October 19, 2012
“Going the Last Mile” – Framing Incentives for Loan Officers in the FieldBy Thea Garon and Timothy Ogden
In microfinance circles, people tend to be fond of asking the question, “Does microfinance work?” Over the last decade, countless studies have attempted to answer this question by studying the net impact of microcredit on the lives of borrowers. Yet, these impact studies don’t necessarily tell us much about the nuances of how organization-level factors might influence the final impact of microcredit. NYU Economist Hunt Alcott and FAI Affiliate Sendhil Mullainathan have a recent paper that notes that the MFIs that participate in rigorous impact evaluation aren’t like MFIs in general. But there is a very important deeper level of analysis that is important. Little attention has been paid to how individual groups and actors shape the nature of microfinance services – that is, how the behaviors of funders, bank executives, and front-line loan officers might fundamentally alter the delivery and outcome of microlending.
Here at FAI, we’re not just interested in financial products but in how systems and people interact to make the right (or wrong) products available (or unavailable). For example, why do loan officers behave as they do? What incentives affect a loan officer’s job performance and how? How does the relationship between the loan officer and the client influence the borrowing and repayment process?
Two new working papers presented at the 2012 Innovations for Poverty Action (IPA) Conference, shed light on these important questions. In “Rewarding Calculated Risk-Taking: Evidence from a Series of Experiments with Commercial Bank Loan Officers,” Shawn Cole, Martin Kanz and Leora Klapper provide experimental evidence on the relationship between compensation practices and loan officer behavior. They investigate how loan officers make lending decisions for small retail loans in India. In particular, they focus on officers’ decisions regarding uncollateralized loans made to entrepreneurs with very limited credit histories – in other words, the types of loans that require loan officers to rely on their judgment and expertise to make a decision. The authors study these lending decisions against the backdrop of four common incentive schemes: a flat wage; a bonus for originating loans; a bonus for originating only successful loans; and a more complicated scheme that penalizes officers for loans that become delinquent, but rewards them for successful loans.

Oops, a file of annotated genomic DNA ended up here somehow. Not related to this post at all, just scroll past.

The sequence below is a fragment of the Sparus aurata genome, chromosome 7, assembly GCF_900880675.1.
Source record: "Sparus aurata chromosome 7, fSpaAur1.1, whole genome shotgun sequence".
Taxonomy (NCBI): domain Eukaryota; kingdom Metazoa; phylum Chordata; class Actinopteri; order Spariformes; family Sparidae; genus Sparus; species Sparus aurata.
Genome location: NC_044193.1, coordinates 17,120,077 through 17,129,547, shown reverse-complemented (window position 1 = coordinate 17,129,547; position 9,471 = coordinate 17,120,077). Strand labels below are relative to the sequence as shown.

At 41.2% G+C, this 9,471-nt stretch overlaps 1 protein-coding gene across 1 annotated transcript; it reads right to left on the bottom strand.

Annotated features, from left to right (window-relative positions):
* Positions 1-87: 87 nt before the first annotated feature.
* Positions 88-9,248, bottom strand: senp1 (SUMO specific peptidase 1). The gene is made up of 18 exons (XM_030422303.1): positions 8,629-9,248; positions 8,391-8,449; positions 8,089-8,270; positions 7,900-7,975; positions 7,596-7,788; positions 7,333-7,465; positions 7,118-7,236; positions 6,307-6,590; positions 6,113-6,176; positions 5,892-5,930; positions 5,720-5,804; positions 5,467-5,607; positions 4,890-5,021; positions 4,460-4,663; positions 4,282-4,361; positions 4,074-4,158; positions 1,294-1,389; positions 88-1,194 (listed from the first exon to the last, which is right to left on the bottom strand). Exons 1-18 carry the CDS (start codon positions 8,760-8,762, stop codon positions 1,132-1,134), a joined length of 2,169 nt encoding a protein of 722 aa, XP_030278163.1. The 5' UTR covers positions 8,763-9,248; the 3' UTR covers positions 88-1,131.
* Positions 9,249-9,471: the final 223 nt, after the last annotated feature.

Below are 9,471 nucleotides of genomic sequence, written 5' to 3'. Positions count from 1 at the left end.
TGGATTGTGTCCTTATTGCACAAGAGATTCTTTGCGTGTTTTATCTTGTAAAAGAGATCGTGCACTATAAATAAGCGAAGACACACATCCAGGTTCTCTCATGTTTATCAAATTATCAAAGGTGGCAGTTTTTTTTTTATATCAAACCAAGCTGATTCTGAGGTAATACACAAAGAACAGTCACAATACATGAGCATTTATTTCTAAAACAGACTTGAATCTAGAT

The researchers find that compensation structures have a significant impact on the performance of loan officers. Loan officers who are rewarded for the amount, rather than the quality, of loans they originate tend to approve a much higher share of the loans they evaluate. On the other hand, loan officers who face penalties for poor-performing loans tend to be more conservative in their approval rates. The nature of compensation also affects loan officers’ subjective risk assessment, with loan officers who receive bonuses for approving performing loans being more likely to have inflated risk assessments. Finally, the authors look at how deferred compensation practices affect the behavior of loan officers. (Any incentive scheme that rewards loan officers on the performance of loans must inherently involve deferred compensation because the outcome of the loan is not initially known.) The authors find that incentive schemes that delay payment by three months reduce the effort expended by loan officers by fifty percent!
The authors’ findings provide institutions that are seeking to align the behavior of front-line staff with the mission and goals of the organization with some interesting things to think about. The authors hope to use these initial findings as a base from which to explore other dimensions of the loan underwriting process, including how the role of individual characteristics of loan officers – such as age, gender and work experience – might interact with incentive structures. The authors propose that the “one-size fits all approach” compensation practices might not be optimal. Instead, they suggest that banks might consider allowing officers to select their incentive schemes from a menu of options.
In an interesting corollary study, Antoinette Schoar explores how the relationship between loan officers and their clients affects the behavior of borrowers. In “The Personal Side of Relationship Banking,” Schoar conducts a randomized experiment in India to test whether the communication strategies of loan officers affect loan repayment rates. She finds that borrowers who are regularly called by a loan manager have higher repayment rates and display greater customer satisfaction than borrowers who do not receive follow up calls or only receive calls when they are delinquent. Schoar finds that these results are both statistically and economically significant—meaning that the cost to the bank of having loan officers make frequent phone calls is more than made up for the cost
Taken together, these two studies have important implications for the field of microfinance. Our thinking and discussion needs to evolve beyond simply asking “whether microfinance works” and looking at products and contracts. We also need to be paying attention to all the actors in the chain—from investors to management to loan officers to customers to figure out how to make sure optimal products are consistently delivered in optimal ways. That’s the “last mile” of making microfinance work.